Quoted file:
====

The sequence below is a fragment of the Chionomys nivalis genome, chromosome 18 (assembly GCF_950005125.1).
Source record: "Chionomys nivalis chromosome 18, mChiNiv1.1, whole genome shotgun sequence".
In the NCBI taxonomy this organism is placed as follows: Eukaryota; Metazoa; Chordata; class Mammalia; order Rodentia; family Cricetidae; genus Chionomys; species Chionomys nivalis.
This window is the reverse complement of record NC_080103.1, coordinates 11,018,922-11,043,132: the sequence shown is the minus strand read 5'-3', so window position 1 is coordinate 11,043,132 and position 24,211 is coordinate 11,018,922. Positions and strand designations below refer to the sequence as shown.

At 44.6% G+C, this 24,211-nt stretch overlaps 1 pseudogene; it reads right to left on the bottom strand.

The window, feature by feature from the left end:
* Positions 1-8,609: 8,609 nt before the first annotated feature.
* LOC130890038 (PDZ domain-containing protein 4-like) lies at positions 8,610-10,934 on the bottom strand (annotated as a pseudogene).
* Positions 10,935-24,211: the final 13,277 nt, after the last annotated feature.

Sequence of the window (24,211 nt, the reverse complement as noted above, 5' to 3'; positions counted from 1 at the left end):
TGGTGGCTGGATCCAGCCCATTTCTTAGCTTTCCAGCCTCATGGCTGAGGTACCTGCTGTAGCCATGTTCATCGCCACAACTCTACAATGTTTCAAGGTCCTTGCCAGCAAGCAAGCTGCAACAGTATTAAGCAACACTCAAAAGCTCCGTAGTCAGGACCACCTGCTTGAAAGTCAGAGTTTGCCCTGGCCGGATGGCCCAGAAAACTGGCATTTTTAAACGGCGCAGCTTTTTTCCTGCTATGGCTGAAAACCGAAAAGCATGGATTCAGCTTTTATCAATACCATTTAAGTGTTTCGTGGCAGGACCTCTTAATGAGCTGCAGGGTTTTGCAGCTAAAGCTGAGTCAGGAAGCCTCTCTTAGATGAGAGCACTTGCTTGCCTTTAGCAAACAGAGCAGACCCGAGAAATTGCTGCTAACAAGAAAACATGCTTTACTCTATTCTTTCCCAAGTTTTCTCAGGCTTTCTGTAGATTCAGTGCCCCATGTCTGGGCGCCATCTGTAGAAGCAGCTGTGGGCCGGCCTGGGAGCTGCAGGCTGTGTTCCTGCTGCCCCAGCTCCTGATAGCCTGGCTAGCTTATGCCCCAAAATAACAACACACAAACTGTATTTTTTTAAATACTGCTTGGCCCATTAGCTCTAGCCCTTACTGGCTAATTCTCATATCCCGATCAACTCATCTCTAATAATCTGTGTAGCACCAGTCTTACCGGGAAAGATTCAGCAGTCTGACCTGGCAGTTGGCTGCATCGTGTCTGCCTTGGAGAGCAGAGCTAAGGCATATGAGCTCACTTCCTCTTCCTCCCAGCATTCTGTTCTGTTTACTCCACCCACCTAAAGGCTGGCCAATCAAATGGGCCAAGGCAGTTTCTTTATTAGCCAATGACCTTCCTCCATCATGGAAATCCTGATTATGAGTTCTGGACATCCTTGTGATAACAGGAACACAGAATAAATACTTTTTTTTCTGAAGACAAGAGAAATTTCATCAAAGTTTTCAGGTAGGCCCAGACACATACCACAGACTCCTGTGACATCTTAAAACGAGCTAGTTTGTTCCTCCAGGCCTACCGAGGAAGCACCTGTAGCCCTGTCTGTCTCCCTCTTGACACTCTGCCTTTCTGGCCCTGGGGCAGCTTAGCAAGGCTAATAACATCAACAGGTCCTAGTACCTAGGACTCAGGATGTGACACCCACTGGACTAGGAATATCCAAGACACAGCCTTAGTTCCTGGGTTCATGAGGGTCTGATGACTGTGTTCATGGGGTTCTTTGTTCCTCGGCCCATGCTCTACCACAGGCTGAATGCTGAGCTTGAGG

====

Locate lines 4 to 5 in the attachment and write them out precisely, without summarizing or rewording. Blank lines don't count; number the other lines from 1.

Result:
This window is the reverse complement of record NC_080103.1, coordinates 11,018,922-11,043,132: the sequence shown is the minus strand read 5'-3', so window position 1 is coordinate 11,043,132 and position 24,211 is coordinate 11,018,922. Positions and strand designations below refer to the sequence as shown.

At 44.6% G+C, this 24,211-nt stretch overlaps 1 pseudogene; it reads right to left on the bottom strand.